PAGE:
For a decade, environmentalists have fought to kill the western beltway, a toll road that would complete a loop around I-4 and, hopefully, ease that artery's congestion. But the road would also run straight through the 100,000-acre Wekiva River Protection Area, the fragile, state-protected ecosystem that covers parts of Orange, Seminole and Lake counties. The road and its traffic would harass the Wekiva's black bear population and would open up the yet-undeveloped land around the river to the same unmitigated sprawl that plagues the rest of Central Florida. In 1994, and again in 1999, environmental activists thought they'd killed the idea for good. But the plan just won't stay dead.
"It doesn't matter how many studies show the road isn't feasible," says Defenders of Wildlife activist Jennifer McMurtray. "It's like a vampire, and we haven't found that wooden stake."
Politicians in love with road-building just don't give up. Even after Lake County commissioners rejected an agreement with the Orlando-Orange County Expressway Authority last year, effectively telling the authority they didn't want the road through their still-rural county, elected officials didn't quit. A month after Lake County gave the thumbs-down, Rep. Ric Keller and Orange County Chairman Rich Crotty lent their considerable weight to the project, giving it a renewed sense of urgency.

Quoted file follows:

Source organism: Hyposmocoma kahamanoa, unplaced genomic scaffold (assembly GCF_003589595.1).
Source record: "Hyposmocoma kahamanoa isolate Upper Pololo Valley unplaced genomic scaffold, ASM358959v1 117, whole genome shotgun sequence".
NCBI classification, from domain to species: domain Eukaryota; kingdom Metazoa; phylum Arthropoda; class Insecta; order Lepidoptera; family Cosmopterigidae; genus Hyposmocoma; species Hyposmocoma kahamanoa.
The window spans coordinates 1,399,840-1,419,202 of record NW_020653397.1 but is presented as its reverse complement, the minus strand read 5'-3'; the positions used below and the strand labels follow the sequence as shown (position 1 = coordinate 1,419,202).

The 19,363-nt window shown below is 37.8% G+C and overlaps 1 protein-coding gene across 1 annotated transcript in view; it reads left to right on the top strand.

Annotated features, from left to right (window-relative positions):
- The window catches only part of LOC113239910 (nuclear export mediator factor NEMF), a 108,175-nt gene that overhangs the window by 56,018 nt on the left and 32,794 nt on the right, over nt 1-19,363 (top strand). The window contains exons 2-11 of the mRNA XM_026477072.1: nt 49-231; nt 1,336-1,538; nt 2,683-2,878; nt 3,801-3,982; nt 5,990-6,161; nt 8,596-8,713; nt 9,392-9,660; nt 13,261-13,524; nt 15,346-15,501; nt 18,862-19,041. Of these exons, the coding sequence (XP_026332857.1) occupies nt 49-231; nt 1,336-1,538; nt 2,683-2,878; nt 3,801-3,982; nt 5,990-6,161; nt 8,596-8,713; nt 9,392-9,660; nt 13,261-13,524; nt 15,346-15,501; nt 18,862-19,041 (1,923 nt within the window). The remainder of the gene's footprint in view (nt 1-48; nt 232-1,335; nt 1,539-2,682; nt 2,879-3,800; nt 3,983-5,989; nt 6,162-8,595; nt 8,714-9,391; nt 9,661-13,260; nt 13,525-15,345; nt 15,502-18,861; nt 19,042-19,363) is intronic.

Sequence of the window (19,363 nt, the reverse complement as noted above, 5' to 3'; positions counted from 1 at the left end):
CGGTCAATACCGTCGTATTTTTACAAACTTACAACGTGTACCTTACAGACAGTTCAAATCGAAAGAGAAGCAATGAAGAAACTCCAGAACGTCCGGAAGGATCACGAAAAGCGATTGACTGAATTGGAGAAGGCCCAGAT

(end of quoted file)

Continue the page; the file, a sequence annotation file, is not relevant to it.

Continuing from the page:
Then, during this year's legislative session, several of the state's environmental groups, including the Sierra Club and Audubon of Florida, coalesced to oppose a law giving the Florida State Turnpike Authority carte blanche to build toll roads. When the law passed, the groups realized they were fighting a brick wall.
So environmentalists abandoned their no-beltway stance. The loop is a reality; two-thirds of it is already finished, and the next advancement, which runs through the Wekiva basin, will soon follow. Now they want to minimize damage.
In July, the Sierra Club and Audubon of Florida lobbied Gov. Jeb Bush to form the Wekiva Basin Area Task Force, which is charged with creating an environmentally friendly solution to the beltway by Jan. 15, 2003. That's when a report on how to build an economically feasible and environmentally sensitive road will be issued ahead of the 2003 legislative session. By cobbling together 16 environmentalists, businessmen, tricounty leaders and state officials, Bush hoped to forge a compromise.
What remains to be seen is how real the state's commitment to the Wekiva is. Bush snubbed two of the most informed Wekiva activists: McMurtray and Sierra Club member Keith Schue, who quit his job at Siemens last year to work full time on Wekiva issues. The governor also delayed making his appointments to the task force for so long that the group will only have time for three meetings before it must report its findings. So far, Bush has refused to push back the Jan. 15 deadline.
It's too early to tell whether or not the governor is merely paying lip service to environmentalist's concerns. Since the road is inevitable, the state hardly needs environmentalists' permission to build.